Fulton High readies to unveil its ‘fab’ lab

Board gets tour of new lab, district to host open house

(From left) Fulton School Board member Scott King, Director of Professional Development and School/Community Programs Karen Snethen and board members Dennis Depping, Kristi Donohue and Rob Hunter get a closer look at the 3-D printers in the high school's new fabrication lab. District leaders and staff received a tour of the lab — which still is a work in progress — after Wednesday night's board meeting. There will be an open house held for the community once the lab is completed.

(From left) Fulton School Board member Scott King, Director of Professional Development and School/Community Programs Karen Snethen and board members Dennis Depping, Kristi Donohue and Rob Hunter get a closer look at the 3-D printers in the high school's new fabrication lab. District leaders and staff received a tour of the lab — which still is a work in progress — after Wednesday night's board meeting. There will be an open house held for the community once the lab is completed.

In a recently remodeled classroom at Fulton High School Wednesday night, a group of fascinated adults gathered around a work bench, oohing and aahing over a small machine as it slowly, but surely worked at printing a 3-D model.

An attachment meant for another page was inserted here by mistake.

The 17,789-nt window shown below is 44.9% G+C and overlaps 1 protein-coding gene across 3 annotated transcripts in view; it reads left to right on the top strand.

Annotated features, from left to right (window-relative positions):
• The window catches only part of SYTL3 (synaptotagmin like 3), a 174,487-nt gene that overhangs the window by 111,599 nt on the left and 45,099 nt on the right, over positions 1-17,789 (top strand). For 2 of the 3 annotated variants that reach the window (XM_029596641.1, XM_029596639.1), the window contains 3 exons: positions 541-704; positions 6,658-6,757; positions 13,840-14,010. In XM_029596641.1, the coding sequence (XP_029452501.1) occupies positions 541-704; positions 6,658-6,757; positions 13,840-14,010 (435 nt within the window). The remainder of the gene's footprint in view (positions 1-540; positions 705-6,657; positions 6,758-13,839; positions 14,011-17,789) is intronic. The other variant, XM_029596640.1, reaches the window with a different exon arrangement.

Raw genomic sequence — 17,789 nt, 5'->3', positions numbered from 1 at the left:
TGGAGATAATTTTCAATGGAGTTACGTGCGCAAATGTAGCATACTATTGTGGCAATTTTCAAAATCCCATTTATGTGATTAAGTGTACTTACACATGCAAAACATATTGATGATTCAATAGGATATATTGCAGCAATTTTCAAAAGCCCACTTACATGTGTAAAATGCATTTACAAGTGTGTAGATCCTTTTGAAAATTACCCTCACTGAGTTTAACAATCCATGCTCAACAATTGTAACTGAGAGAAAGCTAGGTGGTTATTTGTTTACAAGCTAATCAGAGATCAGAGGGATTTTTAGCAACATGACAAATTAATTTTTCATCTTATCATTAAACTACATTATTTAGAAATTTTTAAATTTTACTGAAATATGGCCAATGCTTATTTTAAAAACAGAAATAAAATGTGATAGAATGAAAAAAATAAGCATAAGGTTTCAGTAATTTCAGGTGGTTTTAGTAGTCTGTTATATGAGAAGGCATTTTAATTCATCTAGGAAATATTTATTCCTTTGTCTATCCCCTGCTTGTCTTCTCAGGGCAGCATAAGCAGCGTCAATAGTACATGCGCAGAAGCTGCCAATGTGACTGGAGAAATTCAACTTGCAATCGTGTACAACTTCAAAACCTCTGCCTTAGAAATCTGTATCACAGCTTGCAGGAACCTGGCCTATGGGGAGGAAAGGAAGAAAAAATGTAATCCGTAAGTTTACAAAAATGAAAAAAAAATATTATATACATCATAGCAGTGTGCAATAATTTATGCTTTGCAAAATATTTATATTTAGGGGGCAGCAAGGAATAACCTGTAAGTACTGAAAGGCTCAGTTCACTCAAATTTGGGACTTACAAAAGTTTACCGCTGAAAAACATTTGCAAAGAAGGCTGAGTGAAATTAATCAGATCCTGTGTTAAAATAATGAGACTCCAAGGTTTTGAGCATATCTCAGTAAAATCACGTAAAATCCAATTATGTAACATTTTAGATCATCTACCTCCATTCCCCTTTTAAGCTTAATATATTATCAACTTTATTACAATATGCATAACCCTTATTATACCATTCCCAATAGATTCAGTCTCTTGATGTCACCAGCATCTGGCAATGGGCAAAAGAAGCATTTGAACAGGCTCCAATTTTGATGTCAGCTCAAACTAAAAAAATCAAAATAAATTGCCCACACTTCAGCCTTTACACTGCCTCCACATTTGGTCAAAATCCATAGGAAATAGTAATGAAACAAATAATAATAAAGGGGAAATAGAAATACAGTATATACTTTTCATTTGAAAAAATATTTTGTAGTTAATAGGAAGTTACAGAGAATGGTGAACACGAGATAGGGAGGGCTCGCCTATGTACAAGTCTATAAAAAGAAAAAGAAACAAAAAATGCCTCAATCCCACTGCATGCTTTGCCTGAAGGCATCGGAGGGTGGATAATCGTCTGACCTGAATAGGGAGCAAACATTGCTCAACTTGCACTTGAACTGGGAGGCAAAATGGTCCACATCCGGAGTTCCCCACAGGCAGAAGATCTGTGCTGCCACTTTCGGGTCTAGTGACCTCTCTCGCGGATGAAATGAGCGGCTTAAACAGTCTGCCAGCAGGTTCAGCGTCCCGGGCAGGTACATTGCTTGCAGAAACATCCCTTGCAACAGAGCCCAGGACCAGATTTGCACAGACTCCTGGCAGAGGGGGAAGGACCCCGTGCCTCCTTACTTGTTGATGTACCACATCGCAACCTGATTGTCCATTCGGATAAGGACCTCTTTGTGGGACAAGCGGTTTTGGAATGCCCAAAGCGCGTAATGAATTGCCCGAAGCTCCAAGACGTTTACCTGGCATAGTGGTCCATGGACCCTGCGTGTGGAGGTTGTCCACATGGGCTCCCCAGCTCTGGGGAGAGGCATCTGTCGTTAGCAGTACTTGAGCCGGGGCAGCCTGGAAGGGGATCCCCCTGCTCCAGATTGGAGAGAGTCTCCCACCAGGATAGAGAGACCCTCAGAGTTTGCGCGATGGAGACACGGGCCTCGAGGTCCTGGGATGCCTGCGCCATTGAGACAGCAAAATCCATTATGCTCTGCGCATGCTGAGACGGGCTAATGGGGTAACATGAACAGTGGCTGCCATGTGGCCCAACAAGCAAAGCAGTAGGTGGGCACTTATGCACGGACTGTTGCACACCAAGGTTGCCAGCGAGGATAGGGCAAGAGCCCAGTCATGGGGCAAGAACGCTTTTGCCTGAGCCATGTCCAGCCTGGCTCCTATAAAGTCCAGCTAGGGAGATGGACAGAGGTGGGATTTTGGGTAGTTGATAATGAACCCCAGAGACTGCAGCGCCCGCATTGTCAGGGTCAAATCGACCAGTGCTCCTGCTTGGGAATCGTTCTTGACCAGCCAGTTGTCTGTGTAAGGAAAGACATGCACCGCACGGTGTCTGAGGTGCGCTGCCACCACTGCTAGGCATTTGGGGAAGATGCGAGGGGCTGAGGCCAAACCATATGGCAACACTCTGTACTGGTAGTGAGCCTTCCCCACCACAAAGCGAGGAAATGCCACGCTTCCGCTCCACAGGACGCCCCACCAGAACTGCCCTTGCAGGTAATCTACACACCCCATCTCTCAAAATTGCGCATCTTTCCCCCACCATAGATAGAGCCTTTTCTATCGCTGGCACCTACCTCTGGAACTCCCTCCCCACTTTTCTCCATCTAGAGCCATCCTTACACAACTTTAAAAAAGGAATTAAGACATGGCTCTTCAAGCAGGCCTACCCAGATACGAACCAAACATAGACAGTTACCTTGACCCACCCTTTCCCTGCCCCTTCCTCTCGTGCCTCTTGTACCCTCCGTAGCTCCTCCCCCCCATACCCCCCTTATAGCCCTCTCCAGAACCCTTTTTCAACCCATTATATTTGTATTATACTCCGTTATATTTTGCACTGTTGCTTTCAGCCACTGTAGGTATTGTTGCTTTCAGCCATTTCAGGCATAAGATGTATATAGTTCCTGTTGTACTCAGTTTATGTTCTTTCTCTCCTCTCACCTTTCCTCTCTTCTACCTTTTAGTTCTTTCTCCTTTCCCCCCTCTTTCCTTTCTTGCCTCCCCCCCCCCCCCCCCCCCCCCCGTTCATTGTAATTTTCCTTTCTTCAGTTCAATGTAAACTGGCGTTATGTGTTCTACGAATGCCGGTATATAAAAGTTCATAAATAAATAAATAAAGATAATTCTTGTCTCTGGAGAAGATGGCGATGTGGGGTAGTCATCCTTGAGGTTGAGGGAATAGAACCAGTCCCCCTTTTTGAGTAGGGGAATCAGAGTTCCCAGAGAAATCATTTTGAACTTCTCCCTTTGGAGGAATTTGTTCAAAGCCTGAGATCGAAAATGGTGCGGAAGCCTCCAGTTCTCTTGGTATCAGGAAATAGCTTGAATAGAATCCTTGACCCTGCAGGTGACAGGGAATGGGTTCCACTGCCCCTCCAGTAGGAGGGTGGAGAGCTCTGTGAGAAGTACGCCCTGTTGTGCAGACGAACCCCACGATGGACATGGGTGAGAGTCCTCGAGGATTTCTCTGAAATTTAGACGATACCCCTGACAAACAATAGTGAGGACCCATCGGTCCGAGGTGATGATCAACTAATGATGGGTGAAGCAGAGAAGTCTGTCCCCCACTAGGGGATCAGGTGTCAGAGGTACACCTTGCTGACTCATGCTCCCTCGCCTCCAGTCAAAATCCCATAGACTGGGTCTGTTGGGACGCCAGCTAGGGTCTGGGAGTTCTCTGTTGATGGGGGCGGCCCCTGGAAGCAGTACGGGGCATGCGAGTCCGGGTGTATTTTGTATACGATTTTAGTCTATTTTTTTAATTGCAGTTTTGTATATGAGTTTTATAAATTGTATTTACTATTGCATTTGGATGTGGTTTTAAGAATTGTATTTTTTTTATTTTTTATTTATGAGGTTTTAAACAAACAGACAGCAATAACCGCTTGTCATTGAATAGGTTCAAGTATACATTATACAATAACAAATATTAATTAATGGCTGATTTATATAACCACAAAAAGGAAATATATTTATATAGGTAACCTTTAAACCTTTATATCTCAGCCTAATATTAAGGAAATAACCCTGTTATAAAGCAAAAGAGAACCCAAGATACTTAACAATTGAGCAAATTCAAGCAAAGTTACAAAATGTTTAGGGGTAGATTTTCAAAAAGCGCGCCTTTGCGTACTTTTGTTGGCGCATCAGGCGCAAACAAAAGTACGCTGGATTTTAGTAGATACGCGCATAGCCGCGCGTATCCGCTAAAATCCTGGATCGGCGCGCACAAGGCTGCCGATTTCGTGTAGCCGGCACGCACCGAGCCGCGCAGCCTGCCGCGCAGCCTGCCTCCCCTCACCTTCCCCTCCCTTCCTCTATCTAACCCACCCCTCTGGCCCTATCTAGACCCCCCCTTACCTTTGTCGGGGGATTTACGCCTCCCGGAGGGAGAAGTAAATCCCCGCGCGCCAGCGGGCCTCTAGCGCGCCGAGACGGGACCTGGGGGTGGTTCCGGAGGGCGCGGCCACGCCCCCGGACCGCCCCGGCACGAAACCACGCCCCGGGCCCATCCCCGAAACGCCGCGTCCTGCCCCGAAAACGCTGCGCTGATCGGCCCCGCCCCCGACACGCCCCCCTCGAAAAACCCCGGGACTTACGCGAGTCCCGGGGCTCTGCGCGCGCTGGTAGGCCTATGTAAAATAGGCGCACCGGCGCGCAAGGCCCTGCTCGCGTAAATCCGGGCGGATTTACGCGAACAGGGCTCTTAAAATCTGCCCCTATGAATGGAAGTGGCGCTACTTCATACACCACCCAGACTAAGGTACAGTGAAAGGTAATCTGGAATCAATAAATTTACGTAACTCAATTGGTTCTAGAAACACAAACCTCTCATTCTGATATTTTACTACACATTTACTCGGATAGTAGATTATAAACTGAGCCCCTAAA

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Fulton High School science and engineering teacher Jim Hall (center) answers questions from board members Dennis Depping (left) and Rodney Latty (right) during a tour of the school’s new fabrication lab Wednesday night. The lab was made possible after the school secured a $250,000 grant from MOREnet.

The Fulton School Board and district employees got a tour of the high school’s new fabrication lab — still a work in process — after the board’s regular meeting Wednesday night.

Science and engineering teacher Jim Hall showed off all of the lab’s new toys — including two 3-D printers, a 3-D scanner and a vinyl cutter in the “clean room” and a CNC (computer numerically controlled) router and still-in-the-box laser cutter in the working lab.

Hall shared a number of pieces already created by students — including a hooded sweatshirt one student made for him with Hall’s name and the hornet logo. He showed off how students had come up with a solution to tape a file folder to the side of one of the 3-D printers because the breeze caused by the open door was warping the plastic as the printer worked up models. He showed off a couple of wooden ramps built for use by the physics classes.

Hall proudly pointed out that learning to use equipment like the CNC router will have real-world benefits for Fulton students.

“Today in the paper there was an ad for a CNC operator,” Hall said in the middle of explaining to the board how the machine can be used to cut aluminum to build robots for the robotics team. “I can guarantee our kids will have a lot better head start.”

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